The department also offers two undergraduate certificate programs: Neuroscience and Cognitive Science.  The program in neuroscience offers cross-disciplinary training for students in psychology, and the biology majors (IPHY, EBIO, and MCDB) Completion of this program demonstrates that you have interdisciplinary breadth of knowledge in the biological sciences. The program in cognitive science is cross-disciplinary for students in psychology, linguistics, philosophy and computer science. This program provides students with interdisciplinary knowledge of the cognitive sciences.

The Undergraduate Research Opportunities Program (UROP) offers students a chance to work alongside a faculty sponsor on original research. Learn to write proposals, conduct research, pursue creative work, analyze data, and present the results. For more information, call UROP at 303-492-2596, or find the website at:

The experience of studying abroad can prove invaluable for you as a psychology major. Your firsthand experience abroad can help you gain valuable insights into many aspects of human behavior, especially social and cross-cultural psychology. The university offers more than 100 programs throughout the world. These programs offer credit that counts as if you had taken the courses here, in some cases  also fulfilling major and core requirements. You may spend a few weeks to a full academic year abroad, depending on the program you select. 

Prior language study or other prerequisites are necessary for some programs, so early planning for study abroad is essential. Further information about study abroad is available from the Office of International Education which is located in the Center for Community, call at 303-492-7741, or visit the web site at:

Please speak with your advisor for specific recommendations; the following is intended to be a general outline only and there may be flexibility to this plan.


Psychology 4-Year Plan
Average 30 credits per year


First Year – Fall Semester
PSYC 1001
(3): General Psychology
MATH Prerequisite for PSYC 2111 (3): (example: MATH 1011, 1150, or 1300, also fulfills Core: Quantitative Reasoning & Mathematical Skills)
EBIO 1210 (3): General Biology I (PSYC approved Natural Science Sequence and Ancillary. Also fulfills Core: Content Area Natural Science.  Other choices can be found in your Degree Audit, but EBIO 1210 and 1220 are the most common.)
CORE (3): Skills Acquisition (example: Lower Division Written Communication)
Elective/MAPS (3)   

First Year – Spring Semester
PSYC 2606
(3): Social Psychology (Completing this major required course exempts PSYC majors from the CORE: Content Area Contemporary Societies requirement.)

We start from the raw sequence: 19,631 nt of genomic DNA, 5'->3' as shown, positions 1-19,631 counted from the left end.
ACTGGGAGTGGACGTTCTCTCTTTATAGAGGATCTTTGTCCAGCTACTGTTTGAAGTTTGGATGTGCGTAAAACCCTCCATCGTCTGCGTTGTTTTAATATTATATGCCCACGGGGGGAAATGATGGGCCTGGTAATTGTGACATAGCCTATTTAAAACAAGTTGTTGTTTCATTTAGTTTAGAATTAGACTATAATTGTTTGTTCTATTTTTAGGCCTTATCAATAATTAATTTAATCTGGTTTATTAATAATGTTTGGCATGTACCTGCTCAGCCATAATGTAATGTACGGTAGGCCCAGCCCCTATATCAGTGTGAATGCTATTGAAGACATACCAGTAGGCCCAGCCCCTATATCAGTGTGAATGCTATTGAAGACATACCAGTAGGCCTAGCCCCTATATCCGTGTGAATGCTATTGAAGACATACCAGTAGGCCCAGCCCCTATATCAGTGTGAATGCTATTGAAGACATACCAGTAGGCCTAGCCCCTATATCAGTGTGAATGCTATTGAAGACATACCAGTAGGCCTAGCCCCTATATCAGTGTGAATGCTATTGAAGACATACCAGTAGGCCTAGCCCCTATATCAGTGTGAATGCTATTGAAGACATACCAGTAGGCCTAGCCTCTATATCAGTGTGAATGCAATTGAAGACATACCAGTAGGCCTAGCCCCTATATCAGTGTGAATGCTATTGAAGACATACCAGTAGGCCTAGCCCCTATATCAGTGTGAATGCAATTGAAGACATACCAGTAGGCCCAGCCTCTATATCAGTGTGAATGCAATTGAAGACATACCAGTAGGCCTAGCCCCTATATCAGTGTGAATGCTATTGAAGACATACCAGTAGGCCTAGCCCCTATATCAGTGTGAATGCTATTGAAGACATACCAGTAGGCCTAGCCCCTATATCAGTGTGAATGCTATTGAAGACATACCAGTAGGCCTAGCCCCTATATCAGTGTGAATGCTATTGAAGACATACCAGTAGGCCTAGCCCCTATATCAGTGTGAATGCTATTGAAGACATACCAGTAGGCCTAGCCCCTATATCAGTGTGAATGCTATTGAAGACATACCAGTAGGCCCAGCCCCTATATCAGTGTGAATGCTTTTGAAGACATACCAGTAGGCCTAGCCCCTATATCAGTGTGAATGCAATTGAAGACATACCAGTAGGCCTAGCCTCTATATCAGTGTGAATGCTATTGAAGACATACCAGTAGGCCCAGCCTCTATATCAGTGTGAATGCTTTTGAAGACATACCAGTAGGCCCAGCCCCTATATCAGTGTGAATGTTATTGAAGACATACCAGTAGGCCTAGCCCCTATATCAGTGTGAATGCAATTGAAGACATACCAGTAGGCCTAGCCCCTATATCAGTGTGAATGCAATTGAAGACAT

PSYC 2145 (3): Intro to Cognitive Psychology
EBIO 1220 & 1240 (4): General Biology 2 with lab (PSYC approved Natural Science Sequence and Ancillary. Also fulfills Core: Content Area Natural Science.  Other choices can be found in your Degree Audit, but EBIO 1210 and 1220 are the most common.)
Elective/MAPS (3)
Elective/MAPS (3)

Second Year – Fall Semester
PSYC 2111
(4): Psychological Science 1: Statistics
PSYC 2012 (3): Biological Psychology (Also fulfills Core; Content Area Natural Science)
CORE (3): Content Area of Study (example: Human Diversity)
Elective/MAPS (3)
Elective/MAPS (3)

Second Year – Spring Semester
PSYC 3111
(4): Psychological Science 2: Research Methods in Psychology
CORE (3): Content Area of Study (example: Lower-Division Literature & the Arts)
CORE (3): Content Area Natural Science (
Elective/MAPS (3)

Third Year – Fall Semester
PSYC 3303 or 3102
(3): Abnormal Psychology or Behavioral Genetics
PSYC Elective (3): Upper-Division
CORE (3): Content Area of Study (example: US Context)
CORE (3): Skills Acquisitions (ex: Upper-Division Written Communication)
Elective (3): Upper-Division

Third Year – Spring Semester
PSYC Approved Laboratory and Methods course
(4): (At least one upper-division course required, see Degree Audit for choices)
PSYC Elective (3): Upper-Division
CORE (3): Content Area of Study (example: Upper-Division Literature & the Arts)
CORE (3): Content Area of Study (example: Ideals & Values)
Elective/MAPS (3)

Fourth Year – Fall Semester
PSYC Elective
(3): Upper-Division
CORE (3): Content Area of Study (example: Historical Context)
Elective/MAPS (3)
Elective/MAPS (3)
Elective/MAPS (3)

Fourth Year – Spring Semester
Elective/MAPS (3)
Elective/MAPS (3)
Elective/MAPS (3)
Elective/MAPS (3)


  • Some students may want to wait until their second year to complete their Natural Science sequence.
  • The Natural Science lab for core does not have to be taken with one of the EBIO lecture courses. It can be taken with the fourth Natural Science course.
  • It is important to keep track of overall upper-division credits (need a minimum of 45) as well as credits outside the major (need a minimum of 75).